Go to:
Background: What We Know So Far
The theoretical framework for the role of implicit bias in health care is based on well-established empirical findings in social psychology and research on health care processes. We refer interested readers to existing reviews of that work,13,14 confining ourselves to broad strokes for the present purposes. Figure 1 provides an illustration of the pathways through which implicit bias may affect the patient-clinician relationship and related processes. Consider a white male clinician whose implicit bias has been activated by a clinic visit with an elderly African-American patient who is receiving antihypertensive medications but whose blood pressure is uncontrolled. Without realizing that he is being unduly influenced, the clinician perceives the patient as uncooperative and unlikely to adhere to a more intensive drug regimen. The clinician may even erroneously “remember” that this patient can’t afford the pharmacy copay. Consequently, although the patient’s hypertension is not under control, the clinician decides not to intensify the treatment regimen. This clinician believes that he made the best decision given the situation, unaware that his perceptions were distorted by implicit bias.

Figure 1
Figure 1
Conceptual model of the influence of implicit bias on hypertension control.
Also shown in the figure is the possibility that in addition to affecting clinical decisions directly, implicit bias may also affect treatment through its effects on interpersonal communication. A number of studies have shown that people with more implicit ethnic/racial bias have poorer interpersonal interactions with minority individuals, often in very subtle ways.6,9,10 Such interactions, in turn, may contribute to a lack of trust and commitment on the part of the patient, leading to poor adherence. The figure also notes that patients bring their own implicit biases to the clinical encounter (eg, against a white physician), further complicating communication, treatment, and achievement of mutual clinical goals.

Research to Date on Implicit Bias in Health Care

Presence of implicit bias in health care. A handful of studies have measured implicit bias among clinicians15–21 (Table 1), all using the IAT. Five of these studies examined racial/ethnic bias, specifically against African Americans as compared to whites. Four of the five studies found evidence for implicit race bias among clinicians (Table 1), with the average level of bias ranging across the studies from “small” (Cohen’s d = 0.41) to “large” (d = 0.90). The one study that did not find bias against African Americans17 is notable in its reliance on a small and primarily minority clinician sample.

Table 1
Table 1
Published studies measuring implicit biases of clinicians
Although the magnitude of the reported bias varies, the presence of implicit bias is generally consistent across the studies and suggests that clinicians have similar implicit biases to others in society. The presence of implicit bias among clinicians further suggests that it could play a role in health care disparities just as it plays a role in differential outcomes elsewhere in society.

At the same time, the limitations of the existing work cannot be ignored. First, there are questions about the degree to which the results can be applied to clinicians more generally. Four of the studies listed in Table 1 are of relatively young and inexperienced clinicians (residents and students), and six of the studies include either a low number of respondents from the pool of eligible clinicians (26% to 38%) or the response rate is unknown. For example, the study by Sabin et al18 is impressive with its large sample size. However, the individuals in this study decided of their own accord to visit the Web site, and there is no known denominator of eligible clinicians who could have participated. It will be incumbent on future research to include more experienced clinicians and obtain response rates that are more representative of the entire study population.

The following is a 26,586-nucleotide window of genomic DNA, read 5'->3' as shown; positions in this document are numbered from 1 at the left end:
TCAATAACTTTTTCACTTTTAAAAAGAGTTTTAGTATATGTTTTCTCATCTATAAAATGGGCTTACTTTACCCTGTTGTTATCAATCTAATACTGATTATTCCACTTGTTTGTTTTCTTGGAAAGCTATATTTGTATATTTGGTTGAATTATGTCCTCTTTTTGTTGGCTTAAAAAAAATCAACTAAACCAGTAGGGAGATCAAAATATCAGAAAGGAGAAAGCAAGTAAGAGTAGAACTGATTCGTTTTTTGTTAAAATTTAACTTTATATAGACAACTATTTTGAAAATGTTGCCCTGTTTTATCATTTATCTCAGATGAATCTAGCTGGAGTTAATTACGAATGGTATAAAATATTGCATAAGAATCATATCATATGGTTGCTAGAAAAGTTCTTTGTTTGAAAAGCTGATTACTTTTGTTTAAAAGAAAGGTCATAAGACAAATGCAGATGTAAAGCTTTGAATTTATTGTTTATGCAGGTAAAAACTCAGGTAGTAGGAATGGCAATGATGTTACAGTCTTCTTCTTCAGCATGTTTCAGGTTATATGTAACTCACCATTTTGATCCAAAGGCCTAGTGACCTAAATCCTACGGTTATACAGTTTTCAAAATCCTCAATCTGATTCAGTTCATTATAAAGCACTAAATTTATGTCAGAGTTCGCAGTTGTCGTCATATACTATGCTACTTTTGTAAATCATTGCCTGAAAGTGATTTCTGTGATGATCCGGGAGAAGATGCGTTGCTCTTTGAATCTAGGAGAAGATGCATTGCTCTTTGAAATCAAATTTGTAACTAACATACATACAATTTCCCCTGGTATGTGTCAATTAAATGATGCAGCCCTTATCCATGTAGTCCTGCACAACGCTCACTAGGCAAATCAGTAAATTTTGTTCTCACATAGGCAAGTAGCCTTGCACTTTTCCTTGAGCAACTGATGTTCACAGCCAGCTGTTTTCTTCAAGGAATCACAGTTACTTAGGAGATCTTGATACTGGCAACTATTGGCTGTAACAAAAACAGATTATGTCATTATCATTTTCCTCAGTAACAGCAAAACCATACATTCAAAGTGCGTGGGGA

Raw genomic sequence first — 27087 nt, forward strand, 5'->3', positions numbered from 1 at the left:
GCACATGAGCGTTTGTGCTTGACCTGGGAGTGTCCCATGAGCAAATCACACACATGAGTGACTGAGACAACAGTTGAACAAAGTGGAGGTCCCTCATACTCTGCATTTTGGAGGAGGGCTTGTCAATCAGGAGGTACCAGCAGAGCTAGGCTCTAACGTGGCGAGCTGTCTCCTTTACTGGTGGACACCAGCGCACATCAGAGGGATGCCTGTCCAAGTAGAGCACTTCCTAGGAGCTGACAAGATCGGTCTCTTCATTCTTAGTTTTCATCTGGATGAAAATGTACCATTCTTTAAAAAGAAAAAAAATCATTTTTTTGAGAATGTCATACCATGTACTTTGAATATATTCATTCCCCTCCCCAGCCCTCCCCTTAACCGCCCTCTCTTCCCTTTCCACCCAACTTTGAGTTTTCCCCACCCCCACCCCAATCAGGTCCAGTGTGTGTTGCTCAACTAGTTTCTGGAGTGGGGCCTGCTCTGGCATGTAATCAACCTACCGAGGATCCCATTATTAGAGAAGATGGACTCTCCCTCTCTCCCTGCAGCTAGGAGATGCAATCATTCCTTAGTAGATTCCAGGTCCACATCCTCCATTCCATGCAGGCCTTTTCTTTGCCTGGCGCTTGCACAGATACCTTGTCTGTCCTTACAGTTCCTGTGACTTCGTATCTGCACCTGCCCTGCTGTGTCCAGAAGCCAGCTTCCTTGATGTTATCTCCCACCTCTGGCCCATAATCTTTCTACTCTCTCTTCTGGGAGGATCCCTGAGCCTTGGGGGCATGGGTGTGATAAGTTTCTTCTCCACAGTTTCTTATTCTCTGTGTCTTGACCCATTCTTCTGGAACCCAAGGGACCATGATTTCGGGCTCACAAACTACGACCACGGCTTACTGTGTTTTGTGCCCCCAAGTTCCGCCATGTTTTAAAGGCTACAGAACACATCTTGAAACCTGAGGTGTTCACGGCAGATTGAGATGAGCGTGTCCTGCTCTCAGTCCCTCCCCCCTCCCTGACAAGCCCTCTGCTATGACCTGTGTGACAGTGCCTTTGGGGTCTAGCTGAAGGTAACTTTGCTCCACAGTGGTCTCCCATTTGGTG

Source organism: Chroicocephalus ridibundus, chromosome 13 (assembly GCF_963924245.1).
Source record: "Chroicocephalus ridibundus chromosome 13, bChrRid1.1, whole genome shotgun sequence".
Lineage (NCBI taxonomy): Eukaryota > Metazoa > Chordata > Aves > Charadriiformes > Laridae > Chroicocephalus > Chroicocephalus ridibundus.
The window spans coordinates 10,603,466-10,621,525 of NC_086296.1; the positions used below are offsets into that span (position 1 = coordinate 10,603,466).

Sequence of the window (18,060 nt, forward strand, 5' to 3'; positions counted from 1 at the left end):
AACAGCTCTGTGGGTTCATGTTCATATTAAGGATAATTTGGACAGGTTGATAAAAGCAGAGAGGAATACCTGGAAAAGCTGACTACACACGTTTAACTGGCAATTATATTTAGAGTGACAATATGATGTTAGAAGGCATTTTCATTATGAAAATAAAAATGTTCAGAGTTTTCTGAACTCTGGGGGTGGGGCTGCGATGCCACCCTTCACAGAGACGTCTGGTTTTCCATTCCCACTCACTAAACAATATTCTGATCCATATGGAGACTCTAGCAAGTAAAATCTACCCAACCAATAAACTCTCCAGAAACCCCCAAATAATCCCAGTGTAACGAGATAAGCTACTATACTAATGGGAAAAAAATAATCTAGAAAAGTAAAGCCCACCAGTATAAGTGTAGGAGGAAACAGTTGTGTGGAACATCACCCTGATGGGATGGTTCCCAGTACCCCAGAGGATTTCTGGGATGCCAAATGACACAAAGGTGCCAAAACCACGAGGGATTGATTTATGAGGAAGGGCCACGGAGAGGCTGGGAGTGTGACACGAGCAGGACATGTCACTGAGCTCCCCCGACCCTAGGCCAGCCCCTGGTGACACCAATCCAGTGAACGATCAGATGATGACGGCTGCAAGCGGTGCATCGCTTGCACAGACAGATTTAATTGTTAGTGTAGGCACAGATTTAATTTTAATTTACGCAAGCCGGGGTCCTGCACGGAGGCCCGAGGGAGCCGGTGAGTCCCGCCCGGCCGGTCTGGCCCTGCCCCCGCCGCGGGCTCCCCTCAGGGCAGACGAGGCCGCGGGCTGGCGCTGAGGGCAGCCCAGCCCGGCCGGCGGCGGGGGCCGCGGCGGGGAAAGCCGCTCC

The second major limitation of existing research is the almost exclusive focus on African Americans as targets of implicit bias. The vast health disparities shown for African Americans certainly raise the priority of assessing implicit bias against this group. However, disparities have also been shown for other racial and ethnic groups22,23 that may be more prevalent in certain geographic regions. Disparities have also been found in many other social domains including gender, age, sexual orientation, and socioeconomic status (SES).22–25 Implicit bias against individuals with specific clinical conditions such as disability, obesity, or mental illnesses may also be present as suggested by the two studies in Table 1 on implicit bias toward injecting drug users.

The presence of implicit bias among clinicians further suggests that it could play a role in health care disparities just as it plays a role in differential outcomes elsewhere in society.

Consequences of implicit bias in health care. Of even greater need is research on the correlates and consequences of implicit bias in health care. Even if one were to accept the findings shown in Table 1 as sufficient evidence of implicit bias against African Americans among clinicians, one must still ask to what degree this bias affects health care and outcomes. There is even less evidence to answer these questions. Of the five published studies already discussed, two also investigated the degree to which the clinicians’ implicit bias related to their clinical judgments in hypothetical scenarios, with one study16 showing that implicit race bias was related to treatment recommendations for an African-American patient and the other study19 showing that implicit race bias was not related to clinical judgment. One additional study17 examined implicit race bias in relation to interpersonal behavior, showing that more biased clinicians were rated by their African-American patients as lower in warmth and friendliness. No published study yet has examined the relation between implicit bias and actual medical treatment or outcomes.